The "select all" piped into a sort is really VERY inefficient, I can't (and I won't) comment on the Oracle database you have but with a database that has some good out of box defaults the database engine should be a lot faster at sorting than the client. I tried out the idea using Vectorwise and the dbt3 database and doing the sort is much quicker in the database, I've in-lined the results below but the summary is DBMS sort 0.164s versus 3.426s no sort and pulling the data back to the client (and not applying a sort). This uses a table with ~6million rows where 200K of the "distinct" column are unique. I should make clear that this table is NOT indexed :-)

    Doing the sort client side doesn't make any sense for this example if you have a decent DBMS that has been configured correctly.

    Someone already posted about trees in relational table approaches. If you truly have a lot of data you can't store this in memory so you need another approach (that may or may not be a relational DBMS).

    Chris

    Full disclosure: I work for Ingres so I'm likely to have some bias :-)


    [ivw@ingres_vw ~]$ cat /tmp/t.sh
    #!/bin/sh
    # Ingres Vectorwise dbt3 demo database

    sql dbt3 </tmp/1.txt </tmp/2.txt <<EOF
    select all l_partkey from lineitem\p\g
    EOF

    [ivw@ingres_vw ~]$ sh /tmp/t.sh
    INGRES TERMINAL MONITOR Copyright 2009 Ingres Corporation
    Ingres VectorWise Linux Version VW 1.0.0 (a64.lnx/114)NPTL login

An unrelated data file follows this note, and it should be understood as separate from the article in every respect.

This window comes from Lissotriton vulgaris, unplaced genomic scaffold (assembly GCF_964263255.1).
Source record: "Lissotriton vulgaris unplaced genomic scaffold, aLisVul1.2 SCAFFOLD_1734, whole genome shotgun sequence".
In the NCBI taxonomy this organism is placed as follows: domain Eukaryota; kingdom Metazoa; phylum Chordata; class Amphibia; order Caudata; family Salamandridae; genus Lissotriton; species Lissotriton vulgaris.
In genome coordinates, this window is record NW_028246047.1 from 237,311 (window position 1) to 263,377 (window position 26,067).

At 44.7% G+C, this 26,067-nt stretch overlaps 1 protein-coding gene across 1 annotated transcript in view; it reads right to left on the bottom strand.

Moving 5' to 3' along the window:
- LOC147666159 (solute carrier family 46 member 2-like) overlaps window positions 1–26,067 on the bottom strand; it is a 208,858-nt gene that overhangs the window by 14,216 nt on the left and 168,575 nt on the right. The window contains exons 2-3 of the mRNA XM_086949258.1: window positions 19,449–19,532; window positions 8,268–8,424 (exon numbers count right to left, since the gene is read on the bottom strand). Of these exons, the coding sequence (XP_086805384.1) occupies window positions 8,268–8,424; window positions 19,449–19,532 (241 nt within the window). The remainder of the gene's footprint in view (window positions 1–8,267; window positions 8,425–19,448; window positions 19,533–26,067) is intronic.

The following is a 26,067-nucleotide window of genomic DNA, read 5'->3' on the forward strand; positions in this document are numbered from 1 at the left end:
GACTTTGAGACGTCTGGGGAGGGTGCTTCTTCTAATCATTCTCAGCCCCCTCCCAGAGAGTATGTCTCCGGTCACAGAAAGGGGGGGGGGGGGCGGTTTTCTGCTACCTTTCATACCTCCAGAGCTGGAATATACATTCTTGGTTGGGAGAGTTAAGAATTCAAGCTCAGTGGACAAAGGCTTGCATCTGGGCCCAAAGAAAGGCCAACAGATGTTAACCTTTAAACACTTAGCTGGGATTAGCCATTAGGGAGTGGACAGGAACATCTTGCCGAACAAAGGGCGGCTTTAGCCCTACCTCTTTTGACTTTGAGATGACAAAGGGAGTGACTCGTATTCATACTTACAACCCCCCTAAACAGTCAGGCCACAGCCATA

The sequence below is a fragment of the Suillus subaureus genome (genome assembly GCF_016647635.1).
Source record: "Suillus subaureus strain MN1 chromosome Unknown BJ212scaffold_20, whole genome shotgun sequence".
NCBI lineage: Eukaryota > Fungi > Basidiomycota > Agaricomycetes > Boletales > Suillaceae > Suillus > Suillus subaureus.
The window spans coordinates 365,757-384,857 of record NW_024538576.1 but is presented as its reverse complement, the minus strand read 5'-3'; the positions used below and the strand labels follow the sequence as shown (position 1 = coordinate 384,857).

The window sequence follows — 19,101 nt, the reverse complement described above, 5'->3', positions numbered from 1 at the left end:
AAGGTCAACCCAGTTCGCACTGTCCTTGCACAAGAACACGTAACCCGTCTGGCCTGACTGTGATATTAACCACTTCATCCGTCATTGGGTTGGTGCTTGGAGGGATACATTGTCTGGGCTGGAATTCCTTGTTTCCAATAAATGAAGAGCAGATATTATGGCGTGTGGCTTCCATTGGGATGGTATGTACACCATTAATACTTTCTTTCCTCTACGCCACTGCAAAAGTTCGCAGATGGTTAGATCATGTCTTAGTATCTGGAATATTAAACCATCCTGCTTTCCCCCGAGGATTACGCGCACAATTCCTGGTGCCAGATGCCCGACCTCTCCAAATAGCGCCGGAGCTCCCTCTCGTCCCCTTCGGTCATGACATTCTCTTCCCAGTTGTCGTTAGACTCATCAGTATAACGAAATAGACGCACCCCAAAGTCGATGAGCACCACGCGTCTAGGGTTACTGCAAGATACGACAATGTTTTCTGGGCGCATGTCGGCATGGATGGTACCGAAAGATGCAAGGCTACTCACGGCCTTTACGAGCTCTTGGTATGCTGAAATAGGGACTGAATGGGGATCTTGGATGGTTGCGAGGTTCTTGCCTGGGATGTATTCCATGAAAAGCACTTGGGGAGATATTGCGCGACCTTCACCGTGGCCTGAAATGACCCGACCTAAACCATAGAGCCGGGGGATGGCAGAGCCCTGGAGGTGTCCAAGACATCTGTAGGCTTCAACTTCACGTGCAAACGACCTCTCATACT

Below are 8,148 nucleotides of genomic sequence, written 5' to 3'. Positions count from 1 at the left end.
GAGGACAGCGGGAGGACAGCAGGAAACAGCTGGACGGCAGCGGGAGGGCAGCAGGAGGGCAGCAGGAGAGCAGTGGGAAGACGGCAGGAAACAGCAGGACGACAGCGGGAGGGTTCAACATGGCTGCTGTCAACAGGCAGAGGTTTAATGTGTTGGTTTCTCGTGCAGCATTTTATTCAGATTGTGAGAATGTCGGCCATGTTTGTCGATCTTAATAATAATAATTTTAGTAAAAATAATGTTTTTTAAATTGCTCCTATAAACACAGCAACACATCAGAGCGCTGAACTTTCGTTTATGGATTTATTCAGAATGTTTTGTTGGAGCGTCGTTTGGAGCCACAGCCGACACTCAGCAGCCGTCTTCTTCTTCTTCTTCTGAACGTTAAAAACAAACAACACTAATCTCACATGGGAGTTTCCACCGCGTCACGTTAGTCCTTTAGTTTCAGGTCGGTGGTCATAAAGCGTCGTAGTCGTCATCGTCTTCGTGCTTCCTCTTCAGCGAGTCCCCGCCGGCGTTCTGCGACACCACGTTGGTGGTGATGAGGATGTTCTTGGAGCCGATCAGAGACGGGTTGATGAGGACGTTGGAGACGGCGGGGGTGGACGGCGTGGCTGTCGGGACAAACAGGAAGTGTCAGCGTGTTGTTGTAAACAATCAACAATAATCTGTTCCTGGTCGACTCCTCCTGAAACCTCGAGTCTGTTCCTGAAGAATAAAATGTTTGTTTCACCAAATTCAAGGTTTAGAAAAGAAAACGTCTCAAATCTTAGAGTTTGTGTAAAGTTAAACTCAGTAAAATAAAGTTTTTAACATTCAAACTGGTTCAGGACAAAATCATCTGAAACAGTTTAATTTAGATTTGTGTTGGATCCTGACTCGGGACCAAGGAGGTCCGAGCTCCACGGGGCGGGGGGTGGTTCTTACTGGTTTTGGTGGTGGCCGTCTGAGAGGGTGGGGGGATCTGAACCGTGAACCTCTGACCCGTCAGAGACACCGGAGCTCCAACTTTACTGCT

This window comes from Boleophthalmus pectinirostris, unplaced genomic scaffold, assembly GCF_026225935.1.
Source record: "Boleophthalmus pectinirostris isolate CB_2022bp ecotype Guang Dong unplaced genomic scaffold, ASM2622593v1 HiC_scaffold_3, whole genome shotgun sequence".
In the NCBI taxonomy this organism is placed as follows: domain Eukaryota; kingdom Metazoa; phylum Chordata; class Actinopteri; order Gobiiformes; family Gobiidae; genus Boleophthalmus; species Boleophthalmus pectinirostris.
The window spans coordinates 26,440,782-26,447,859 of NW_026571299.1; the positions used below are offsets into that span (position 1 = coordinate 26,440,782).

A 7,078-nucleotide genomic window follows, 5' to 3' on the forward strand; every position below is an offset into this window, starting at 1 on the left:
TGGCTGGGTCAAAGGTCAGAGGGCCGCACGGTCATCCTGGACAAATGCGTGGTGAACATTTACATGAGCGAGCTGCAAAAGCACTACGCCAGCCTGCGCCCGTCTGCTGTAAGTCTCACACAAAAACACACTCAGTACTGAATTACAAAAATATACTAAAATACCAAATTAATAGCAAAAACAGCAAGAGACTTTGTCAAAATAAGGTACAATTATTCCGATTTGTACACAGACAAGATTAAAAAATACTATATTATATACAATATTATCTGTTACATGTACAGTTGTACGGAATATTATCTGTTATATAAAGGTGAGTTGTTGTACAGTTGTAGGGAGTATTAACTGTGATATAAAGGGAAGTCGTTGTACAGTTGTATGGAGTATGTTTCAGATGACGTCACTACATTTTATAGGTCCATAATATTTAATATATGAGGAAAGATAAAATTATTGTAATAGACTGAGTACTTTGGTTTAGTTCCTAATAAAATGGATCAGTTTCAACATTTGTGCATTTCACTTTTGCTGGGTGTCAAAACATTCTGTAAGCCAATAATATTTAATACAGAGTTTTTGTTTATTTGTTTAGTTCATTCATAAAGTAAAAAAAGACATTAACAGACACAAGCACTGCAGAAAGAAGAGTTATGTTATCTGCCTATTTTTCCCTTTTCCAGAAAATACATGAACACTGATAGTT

Sun Oct 3 19:21:34 2010

    continue
    * /* SQL Startup File */
    help lineitem
    Executing . . .

    Name: lineitem
    Owner: ivw
    Created: 17-aug-2010 10:54:23
    Type: user table
    Version: II10.0

    Column Information:
    Key
    Column Name Type Length Nulls Defaults Seq
    l_orderkey integer 4 no no
    l_partkey integer 4 no no
    l_suppkey integer 4 no no
    l_linenumber integer 4 no no
    l_quantity float 4 no no
    l_extendedprice float 4 no no
    l_discount float 4 no no
    l_tax float 4 no no
    l_returnflag char 1 no no
    l_linestatus char 1 no no
    l_shipdate ansidate no no
    l_commitdate ansidate no no
    l_receiptdate ansidate no no
    l_shipinstruct char 25 no no
    l_shipmode char 10 no no
    l_comment varchar 44 no no



    continue
    * select count(*) from lineitem
    Executing . . .


    +----------------------+
    |col1 |
    +----------------------+
    | 6001215|
    +----------------------+
    (1 row)
    continue
    *
    Ingres VectorWise Version VW 1.0.0 (a64.lnx/114)NPTL logout
    Sun Oct 3 19:21:34 2010
    distinct returns 200000 rows

    real 0m0.164s
    user 0m0.104s
    sys 0m0.008s

    real 0m3.426s
    user 0m3.152s
    sys 0m0.262s

    ReplyDelete
  11. As per Dragan Sahpaski's post said, this isn't a feature of SQL it is one or more of; the database, the database configuration, etc.